How is end-stage renal disease (ESRD) treated in patients with sickle cell nephropathy (SCN)?

Updated: Sep 12, 2019
  • Author: Phuong-Thu Pham, MD, FASN; Chief Editor: Vecihi Batuman, MD, FASN  more...
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Patients with sickle cell disease (SCD) comprised only 410 of the 442,017 patients with end-stage renal disease (ESRD) who started hemodialysis from June 1, 2005 to May 31, 2009 in the US Centers for Medicare and Medicaid systems. [36] The relatively small size of the SCD-ESRD population has limited the development of optimal management strategies. Hemodialysis is reportedly the leading form of renal replacement therapy for SCD-ESRD patients, [37] but therapeutic options for these patients also include peritoneal dialysis and kidney transplantation.

Both hemodialysis and peritoneal dialysis may confer their own theoretical advantages. Hemodialysis may be used for urgent or emergent need for standard and exchange blood transfusions. In contrast, peritoneal dialysis and its inherent slow rate of ultrafiltration may minimize any acute rise in hematocrit and thus lower the risk of vaso-occlusive crisis. [38]

Of interest, only 6.8% of SCD patients began dialysis with a functioning arteriovenous fistula, despite similar rates of predialysis nephrology care. Mortality in SCD patients is approximately 26% during the first year of therapy for ESRD, which is nearly threefold higher than in ESRD patients without SCD. However, SCD patients who received pre-dialysis nephrology care had a lower death rate than those who did not receive such care. [36]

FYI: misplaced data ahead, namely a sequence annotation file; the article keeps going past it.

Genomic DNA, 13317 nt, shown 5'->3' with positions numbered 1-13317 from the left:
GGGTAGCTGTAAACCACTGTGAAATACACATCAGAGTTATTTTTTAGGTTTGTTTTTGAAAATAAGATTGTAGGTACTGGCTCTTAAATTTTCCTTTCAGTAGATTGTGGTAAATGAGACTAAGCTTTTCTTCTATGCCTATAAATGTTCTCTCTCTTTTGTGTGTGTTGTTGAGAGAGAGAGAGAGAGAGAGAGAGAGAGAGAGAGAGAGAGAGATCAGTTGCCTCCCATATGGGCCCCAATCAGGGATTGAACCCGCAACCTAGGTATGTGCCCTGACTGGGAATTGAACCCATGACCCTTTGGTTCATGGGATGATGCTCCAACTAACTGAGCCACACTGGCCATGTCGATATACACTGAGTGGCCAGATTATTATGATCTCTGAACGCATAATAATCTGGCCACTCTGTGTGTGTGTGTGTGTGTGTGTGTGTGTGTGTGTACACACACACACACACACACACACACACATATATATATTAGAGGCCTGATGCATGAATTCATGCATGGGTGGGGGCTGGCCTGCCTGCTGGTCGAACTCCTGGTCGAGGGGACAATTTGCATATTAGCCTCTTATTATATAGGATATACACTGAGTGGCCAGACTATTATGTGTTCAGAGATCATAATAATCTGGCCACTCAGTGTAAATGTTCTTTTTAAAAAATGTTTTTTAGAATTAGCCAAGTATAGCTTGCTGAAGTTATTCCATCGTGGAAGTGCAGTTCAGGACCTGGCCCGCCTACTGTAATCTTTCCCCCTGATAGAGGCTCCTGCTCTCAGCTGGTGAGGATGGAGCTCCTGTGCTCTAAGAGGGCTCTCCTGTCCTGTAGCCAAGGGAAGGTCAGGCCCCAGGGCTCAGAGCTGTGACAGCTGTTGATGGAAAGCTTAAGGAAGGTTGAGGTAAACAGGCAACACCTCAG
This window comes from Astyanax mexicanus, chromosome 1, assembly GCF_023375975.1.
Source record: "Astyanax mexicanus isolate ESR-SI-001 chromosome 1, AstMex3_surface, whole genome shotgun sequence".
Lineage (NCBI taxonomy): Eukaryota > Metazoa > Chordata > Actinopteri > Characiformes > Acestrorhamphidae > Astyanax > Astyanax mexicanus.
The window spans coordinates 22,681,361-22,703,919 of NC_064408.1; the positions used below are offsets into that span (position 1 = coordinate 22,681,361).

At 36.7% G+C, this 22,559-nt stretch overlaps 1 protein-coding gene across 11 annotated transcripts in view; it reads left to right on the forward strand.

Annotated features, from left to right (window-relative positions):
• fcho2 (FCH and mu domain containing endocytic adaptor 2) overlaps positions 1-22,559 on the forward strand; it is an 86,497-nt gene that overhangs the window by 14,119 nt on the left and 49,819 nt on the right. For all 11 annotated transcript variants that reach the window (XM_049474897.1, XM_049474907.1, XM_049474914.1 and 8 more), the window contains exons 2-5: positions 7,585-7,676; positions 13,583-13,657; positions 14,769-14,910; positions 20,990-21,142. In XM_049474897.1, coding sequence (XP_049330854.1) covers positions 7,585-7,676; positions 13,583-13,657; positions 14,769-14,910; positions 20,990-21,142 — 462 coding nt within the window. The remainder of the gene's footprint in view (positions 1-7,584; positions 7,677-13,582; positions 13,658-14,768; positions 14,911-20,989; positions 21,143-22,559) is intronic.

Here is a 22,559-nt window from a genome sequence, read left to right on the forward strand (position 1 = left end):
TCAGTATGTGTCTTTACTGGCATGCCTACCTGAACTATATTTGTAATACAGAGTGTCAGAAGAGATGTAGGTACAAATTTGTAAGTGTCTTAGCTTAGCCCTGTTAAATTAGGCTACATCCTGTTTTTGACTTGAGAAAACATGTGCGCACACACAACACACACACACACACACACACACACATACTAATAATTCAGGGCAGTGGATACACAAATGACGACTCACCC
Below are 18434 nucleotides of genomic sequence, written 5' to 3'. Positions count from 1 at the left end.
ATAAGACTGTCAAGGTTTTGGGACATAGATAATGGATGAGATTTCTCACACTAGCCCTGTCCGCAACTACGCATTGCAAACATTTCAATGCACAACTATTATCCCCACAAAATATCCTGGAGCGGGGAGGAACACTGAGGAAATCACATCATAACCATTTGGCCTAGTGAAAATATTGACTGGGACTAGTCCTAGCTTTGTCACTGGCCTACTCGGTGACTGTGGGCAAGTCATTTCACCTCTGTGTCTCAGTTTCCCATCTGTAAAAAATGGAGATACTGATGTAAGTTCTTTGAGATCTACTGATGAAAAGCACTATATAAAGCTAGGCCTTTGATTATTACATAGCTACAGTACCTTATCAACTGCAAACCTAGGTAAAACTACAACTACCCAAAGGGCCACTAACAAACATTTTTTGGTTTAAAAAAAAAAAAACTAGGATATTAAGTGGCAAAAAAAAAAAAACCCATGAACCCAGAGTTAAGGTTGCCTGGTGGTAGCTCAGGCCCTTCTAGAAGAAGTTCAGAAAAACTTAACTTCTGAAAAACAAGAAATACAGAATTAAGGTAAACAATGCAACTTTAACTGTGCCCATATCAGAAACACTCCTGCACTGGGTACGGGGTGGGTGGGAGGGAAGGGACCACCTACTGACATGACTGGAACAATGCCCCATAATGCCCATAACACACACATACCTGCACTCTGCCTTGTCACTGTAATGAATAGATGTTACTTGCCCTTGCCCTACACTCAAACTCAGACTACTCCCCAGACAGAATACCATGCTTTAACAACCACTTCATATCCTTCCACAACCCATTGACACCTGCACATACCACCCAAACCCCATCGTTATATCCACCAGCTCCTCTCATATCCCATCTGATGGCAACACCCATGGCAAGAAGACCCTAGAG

Kidney transplantation may offer survival advantage over remaining on dialysis for appropriately selected patients with ESRD due to SCN. As in the general population, allograft survival for patients with SCN is greater in those with a living donor than in those with a deceased donor. In the current era of transplantation, desensitization protocols may allow highly sensitized patients (related to multiple blood transfusions) to undergo a successful kidney transplant; for discussion of this topic, see Renal Transplantation.

Although survival of transplant recipients with SCD is inferior to that of matched African-American recipients without the disease, survival of SCD patients is comparable with that of matched diabetic patients. One-year graft survival exceeds 60% to 80%. [39] Complications specific to the SCD population include higher infection risk due to autosplenectomy and precipitation of sickle cell crises with anemia correction following a successful transplant. Kidney transplant may be also complicated by allograft venous thrombosis, deep vein thrombosis, and vaso-occlusive crises. [40, 41, 42] Recurrent disease in the allograft 3.5 years post-transplant has been reported. [40, 43] However, SCN is not a contraindication for transplantation.

Suggested maneuvers to decrease the incidence of post-transplant complications in these patients include the following [41, 42] :

  • Preoperative blood transfusions to decrease hemoglobin S levels
  • Preoperative oxygen supplementation with 40% oxygen
  • Pretransplantation warming of the kidney allograft using 37º C saline
  • Intraoperative and postoperative dopamine infusion at 4 μg/kg/min

Fluid intake and output should be closely monitored. Compared with the general population, these patients have an increased risk of intravascular volume depletion, especially secondary to volume losses from diarrhea and vomiting, thus increasing the risk of an acute sickle cell crisis. Intravenous fluid and partial exchange transfusions may be considered in patients who develop sickle crises. However, management of the kidney transplant candidate and recipient with SCD should be individualized.

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